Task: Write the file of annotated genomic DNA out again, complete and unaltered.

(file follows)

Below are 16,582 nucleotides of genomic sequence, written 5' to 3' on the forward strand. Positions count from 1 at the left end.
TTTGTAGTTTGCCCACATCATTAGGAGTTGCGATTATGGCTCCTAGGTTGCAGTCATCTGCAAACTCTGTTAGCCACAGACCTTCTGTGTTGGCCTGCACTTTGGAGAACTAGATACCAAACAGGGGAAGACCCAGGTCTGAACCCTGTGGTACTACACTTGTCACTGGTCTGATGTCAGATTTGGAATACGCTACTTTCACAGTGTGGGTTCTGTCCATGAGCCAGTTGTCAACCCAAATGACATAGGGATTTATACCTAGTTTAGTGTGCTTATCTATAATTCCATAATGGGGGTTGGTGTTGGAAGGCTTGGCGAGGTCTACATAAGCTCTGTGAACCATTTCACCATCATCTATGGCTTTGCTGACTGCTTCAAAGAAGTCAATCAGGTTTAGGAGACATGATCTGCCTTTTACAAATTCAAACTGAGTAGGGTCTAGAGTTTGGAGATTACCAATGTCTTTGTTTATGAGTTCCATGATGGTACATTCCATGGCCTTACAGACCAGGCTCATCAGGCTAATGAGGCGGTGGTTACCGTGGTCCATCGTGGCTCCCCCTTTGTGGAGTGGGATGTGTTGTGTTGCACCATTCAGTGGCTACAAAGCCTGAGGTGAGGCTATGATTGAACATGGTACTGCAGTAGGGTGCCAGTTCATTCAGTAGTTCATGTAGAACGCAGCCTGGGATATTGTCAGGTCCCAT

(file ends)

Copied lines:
Below are 16,582 nucleotides of genomic sequence, written 5' to 3' on the forward strand. Positions count from 1 at the left end.
TTTGTAGTTTGCCCACATCATTAGGAGTTGCGATTATGGCTCCTAGGTTGCAGTCATCTGCAAACTCTGTTAGCCACAGACCTTCTGTGTTGGCCTGCACTTTGGAGAACTAGATACCAAACAGGGGAAGACCCAGGTCTGAACCCTGTGGTACTACACTTGTCACTGGTCTGATGTCAGATTTGGAATACGCTACTTTCACAGTGTGGGTTCTGTCCATGAGCCAGTTGTCAACCCAAATGACATAGGGATTTATACCTAGTTTAGTGTGCTTATCTATAATTCCATAATGGGGGTTGGTGTTGGAAGGCTTGGCGAGGTCTACATAAGCTCTGTGAACCATTTCACCATCATCTATGGCTTTGCTGACTGCTTCAAAGAAGTCAATCAGGTTTAGGAGACATGATCTGCCTTTTACAAATTCAAACTGAGTAGGGTCTAGAGTTTGGAGATTACCAATGTCTTTGTTTATGAGTTCCATGATGGTACATTCCATGGCCTTACAGACCAGGCTCATCAGGCTAATGAGGCGGTGGTTACCGTGGTCCATCGTGGCTCCCCCTTTGTGGAGTGGGATGTGTTGTGTTGCACCATTCAGTGGCTACAAAGCCTGAGGTGAGGCTATGATTGAACATGGTACTGCAGTAGGGTGCCAGTTCATTCAGTAGTTCATGTAGAACGCAGCCTGGGATATTGTCAGGTCCCAT